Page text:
Monday, July 18, 2011
Why national Dems want Elizabeth Warren to challenge Scott Brown for Senate
By Greg Sargent
Now that Obama has passed over Elizabeth Warren for the post of heading the consumer protection bureau she created, national and Massachusetts Dems are really hoping she will run for Senate against Scott Brown in Massachusetts.
The DSCC is not commenting on whether its operatives are actively trying to recruit Warren for the race. But there are three clear reasons national and Massachusetts Dems want her to do it, according to a national Democratic operative involved in plotting 2012 strategy and a Massachusetts Dem familiar with the party’s thinking.
(1) Dems think Warren is well suited to draw a very clear contrast with Brown on the economy and Wall Street. Warren, of course, is the force behind the centerpiece of Wall Street reform, the Consumer Financial Protection Bureau. While Brown did ultimately vote for the Wall Street reform bill, he only did so after successfully watering down key reforms in the legislation that were opposed by the banking industry. Brown did this while simultaneously taking in big bucks from Wall Street firms — a concurrence that would figure heavily in a Warren-Brown matchup.
“There’s such a clear contrast on issues relating to the economy, and more specifically, Wall Street and consumer protection issues,” the top national strategist tells me, previewing attacks to come. “He has a record of doing the personal bidding of Wall Street lobbyists.”
The GOP counterargument: Despite her consumer protection work, Warren’s bio ensures that she would have trouble winning back the blue collar Dems from places like South Boston who enabled Brown’s victory. “Hard to see how a Harvard professor, originally from Oklahoma, takes those voters away from Brown,” a GOP operative says.
But Dems argue that the circumstances of the 2012 contest would be vastly different from the special election that Brown won against Martha Coakley. Statewide turnout could be at least one million voters higher because of the presidential race, and many of them could be more reliable Obama voters. And Brown would now have a record to defend and a GOPer at the top of the ticket. “He’s now got a record of voting with Republicans in Washington 90 percent of the time,” a Massachusetts Democrat familiar with the party’s thinking says. “And Brown will be more and more identified with the GOP presidential candidate.”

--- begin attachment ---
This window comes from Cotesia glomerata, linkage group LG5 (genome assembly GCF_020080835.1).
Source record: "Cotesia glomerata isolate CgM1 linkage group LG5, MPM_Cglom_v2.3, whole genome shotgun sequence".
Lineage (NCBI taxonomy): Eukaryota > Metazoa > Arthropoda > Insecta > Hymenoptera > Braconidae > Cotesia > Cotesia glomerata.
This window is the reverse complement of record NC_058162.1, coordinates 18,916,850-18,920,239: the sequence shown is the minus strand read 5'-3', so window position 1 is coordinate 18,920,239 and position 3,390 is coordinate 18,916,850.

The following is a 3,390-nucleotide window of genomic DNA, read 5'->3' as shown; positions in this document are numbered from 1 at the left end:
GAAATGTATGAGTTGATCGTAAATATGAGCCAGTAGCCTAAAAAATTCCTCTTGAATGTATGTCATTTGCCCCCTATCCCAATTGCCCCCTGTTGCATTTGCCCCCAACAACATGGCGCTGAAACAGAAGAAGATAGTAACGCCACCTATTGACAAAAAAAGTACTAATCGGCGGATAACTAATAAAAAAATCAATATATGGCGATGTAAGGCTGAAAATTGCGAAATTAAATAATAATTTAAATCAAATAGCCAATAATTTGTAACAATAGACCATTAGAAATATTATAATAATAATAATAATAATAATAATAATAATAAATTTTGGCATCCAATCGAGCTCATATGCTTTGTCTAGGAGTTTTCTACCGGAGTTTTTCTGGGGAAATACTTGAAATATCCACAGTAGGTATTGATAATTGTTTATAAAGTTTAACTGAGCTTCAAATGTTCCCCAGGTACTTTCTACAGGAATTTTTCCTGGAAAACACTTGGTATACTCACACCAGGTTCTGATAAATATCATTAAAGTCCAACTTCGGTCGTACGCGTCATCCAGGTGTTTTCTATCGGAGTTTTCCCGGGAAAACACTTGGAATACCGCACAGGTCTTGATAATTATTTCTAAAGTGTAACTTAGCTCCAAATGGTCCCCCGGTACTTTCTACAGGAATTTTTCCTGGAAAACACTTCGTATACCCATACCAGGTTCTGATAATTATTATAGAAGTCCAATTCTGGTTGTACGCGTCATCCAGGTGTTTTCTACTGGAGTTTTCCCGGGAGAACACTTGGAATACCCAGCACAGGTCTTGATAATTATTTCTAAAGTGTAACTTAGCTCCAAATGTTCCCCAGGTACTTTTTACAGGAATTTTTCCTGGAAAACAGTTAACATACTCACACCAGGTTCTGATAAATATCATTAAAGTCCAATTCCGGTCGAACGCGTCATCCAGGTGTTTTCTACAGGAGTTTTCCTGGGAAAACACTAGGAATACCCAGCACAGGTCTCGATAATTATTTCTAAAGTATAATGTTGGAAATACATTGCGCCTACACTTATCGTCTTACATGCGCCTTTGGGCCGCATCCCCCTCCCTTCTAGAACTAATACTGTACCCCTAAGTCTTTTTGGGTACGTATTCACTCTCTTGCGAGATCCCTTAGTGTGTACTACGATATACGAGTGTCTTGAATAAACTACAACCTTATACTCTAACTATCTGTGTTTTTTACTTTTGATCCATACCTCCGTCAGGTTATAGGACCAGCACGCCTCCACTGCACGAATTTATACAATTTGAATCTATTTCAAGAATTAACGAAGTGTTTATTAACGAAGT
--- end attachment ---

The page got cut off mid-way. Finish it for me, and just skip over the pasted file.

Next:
(2) Dems think Warren could rapidly wipe out Brown’s financial advantage. Warren’s work on consumer protection and her aggressive stance towards big banks has turned her into a populist champion of sorts among national liberals at a time when they are hungry for a more confrontational approach from Dem leaders. That, plus the fact that this would be a rematch for Ted Kennedy’s seat, would ensure that huge sums of national liberal cash would flow into the contest. “She immediately eliminates the financial discrepancy,” the national strategist says.
(3) Warren has experience facing withering GOP attacks. Dems really like the fact that as the architect of the consumer protection bureau, Warren has already proven herself capable of fending off the most aggressive and determined of GOP assaults. Warren’s bureau was a high profile target of the right for months and months, giving her invaluable experience in rebutting GOP arguments in Capitol Hill hearings and in the media.
“She’s proven herself able to address the most complex economic and financial issues in a common sense way and connect them to people’s every day lives — and she has done it in the face of very well funded attacks from the right,” the national operative says. “No one in the country has had to take that kind of fire, and no one has done it so successfully.”